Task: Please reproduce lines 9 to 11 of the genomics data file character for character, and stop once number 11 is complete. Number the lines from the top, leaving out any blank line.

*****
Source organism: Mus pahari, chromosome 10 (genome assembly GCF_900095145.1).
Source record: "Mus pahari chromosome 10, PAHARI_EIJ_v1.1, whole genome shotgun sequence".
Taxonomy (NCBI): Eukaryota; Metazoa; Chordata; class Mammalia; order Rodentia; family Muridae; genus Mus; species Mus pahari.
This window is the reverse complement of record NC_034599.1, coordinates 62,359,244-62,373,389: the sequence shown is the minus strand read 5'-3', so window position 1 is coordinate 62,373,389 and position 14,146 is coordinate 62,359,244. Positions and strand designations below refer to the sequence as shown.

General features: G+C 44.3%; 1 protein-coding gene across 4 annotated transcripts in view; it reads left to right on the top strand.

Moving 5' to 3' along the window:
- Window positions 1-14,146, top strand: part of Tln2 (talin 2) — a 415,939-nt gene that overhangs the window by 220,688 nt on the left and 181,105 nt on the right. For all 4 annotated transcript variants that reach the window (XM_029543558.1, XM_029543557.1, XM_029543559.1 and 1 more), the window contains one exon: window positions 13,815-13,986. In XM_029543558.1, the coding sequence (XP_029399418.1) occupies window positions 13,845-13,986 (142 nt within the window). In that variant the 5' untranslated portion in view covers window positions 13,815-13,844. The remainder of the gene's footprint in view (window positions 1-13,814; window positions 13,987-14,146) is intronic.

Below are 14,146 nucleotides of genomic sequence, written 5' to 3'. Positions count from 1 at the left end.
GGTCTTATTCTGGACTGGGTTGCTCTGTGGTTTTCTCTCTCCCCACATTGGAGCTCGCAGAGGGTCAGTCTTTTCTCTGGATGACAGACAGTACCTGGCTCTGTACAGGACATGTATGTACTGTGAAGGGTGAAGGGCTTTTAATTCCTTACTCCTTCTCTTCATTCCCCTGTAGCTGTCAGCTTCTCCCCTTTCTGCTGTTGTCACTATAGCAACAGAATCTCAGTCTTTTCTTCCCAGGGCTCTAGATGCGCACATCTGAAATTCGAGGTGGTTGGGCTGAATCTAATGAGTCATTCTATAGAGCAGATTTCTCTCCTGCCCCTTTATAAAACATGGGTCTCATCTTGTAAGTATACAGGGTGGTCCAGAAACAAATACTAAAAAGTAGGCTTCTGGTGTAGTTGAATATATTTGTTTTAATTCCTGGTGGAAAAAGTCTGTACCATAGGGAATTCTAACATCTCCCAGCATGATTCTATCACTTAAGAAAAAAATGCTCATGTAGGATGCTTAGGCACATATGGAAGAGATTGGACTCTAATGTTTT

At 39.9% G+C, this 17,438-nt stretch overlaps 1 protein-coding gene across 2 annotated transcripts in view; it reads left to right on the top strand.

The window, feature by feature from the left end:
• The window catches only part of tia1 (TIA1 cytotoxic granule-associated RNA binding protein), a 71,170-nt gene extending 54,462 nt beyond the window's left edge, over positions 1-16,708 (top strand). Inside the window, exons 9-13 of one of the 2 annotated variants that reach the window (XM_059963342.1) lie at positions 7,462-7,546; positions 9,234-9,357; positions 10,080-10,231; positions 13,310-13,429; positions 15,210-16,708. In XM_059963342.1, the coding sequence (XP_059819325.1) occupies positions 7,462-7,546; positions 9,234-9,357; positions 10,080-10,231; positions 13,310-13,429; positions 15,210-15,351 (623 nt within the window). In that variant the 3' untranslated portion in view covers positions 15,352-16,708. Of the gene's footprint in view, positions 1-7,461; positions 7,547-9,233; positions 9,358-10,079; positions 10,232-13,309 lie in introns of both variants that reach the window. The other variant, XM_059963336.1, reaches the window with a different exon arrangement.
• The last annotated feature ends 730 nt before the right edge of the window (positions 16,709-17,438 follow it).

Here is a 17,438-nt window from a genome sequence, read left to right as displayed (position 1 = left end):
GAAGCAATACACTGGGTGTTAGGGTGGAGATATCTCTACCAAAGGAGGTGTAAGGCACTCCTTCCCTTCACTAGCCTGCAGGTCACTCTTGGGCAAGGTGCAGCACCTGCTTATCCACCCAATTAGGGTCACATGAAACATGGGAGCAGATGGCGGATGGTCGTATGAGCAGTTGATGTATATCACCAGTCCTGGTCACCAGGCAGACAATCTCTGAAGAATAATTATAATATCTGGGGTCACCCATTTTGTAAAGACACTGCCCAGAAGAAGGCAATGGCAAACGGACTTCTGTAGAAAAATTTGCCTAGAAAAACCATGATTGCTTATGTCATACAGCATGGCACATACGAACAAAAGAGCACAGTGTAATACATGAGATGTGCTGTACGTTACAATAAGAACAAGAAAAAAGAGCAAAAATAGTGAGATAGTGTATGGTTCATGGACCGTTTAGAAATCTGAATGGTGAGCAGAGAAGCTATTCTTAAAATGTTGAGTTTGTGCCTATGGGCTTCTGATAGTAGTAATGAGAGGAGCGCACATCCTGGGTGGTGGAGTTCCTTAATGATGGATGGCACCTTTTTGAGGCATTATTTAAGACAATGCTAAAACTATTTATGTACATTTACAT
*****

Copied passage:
GGTCTTATTCTGGACTGGGTTGCTCTGTGGTTTTCTCTCTCCCCACATTGGAGCTCGCAGAGGGTCAGTCTTTTCTCTGGATGACAGACAGTACCTGGCTCTGTACAGGACATGTATGTACTGTGAAGGGTGAAGGGCTTTTAATTCCTTACTCCTTCTCTTCATTCCCCTGTAGCTGTCAGCTTCTCCCCTTTCTGCTGTTGTCACTATAGCAACAGAATCTCAGTCTTTTCTTCCCAGGGCTCTAGATGCGCACATCTGAAATTCGAGGTGGTTGGGCTGAATCTAATGAGTCATTCTATAGAGCAGATTTCTCTCCTGCCCCTTTATAAAACATGGGTCTCATCTTGTAAGTATACAGGGTGGTCCAGAAACAAATACTAAAAAGTAGGCTTCTGGTGTAGTTGAATATATTTGTTTTAATTCCTGGTGGAAAAAGTCTGTACCATAGGGAATTCTAACATCTCCCAGCATGATTCTATCACTTAAGAAAAAAATGCTCATGTAGGATGCTTAGGCACATATGGAAGAGATTGGACTCTAATGTTTT

At 39.9% G+C, this 17,438-nt stretch overlaps 1 protein-coding gene across 2 annotated transcripts in view; it reads left to right on the top strand.

The window, feature by feature from the left end: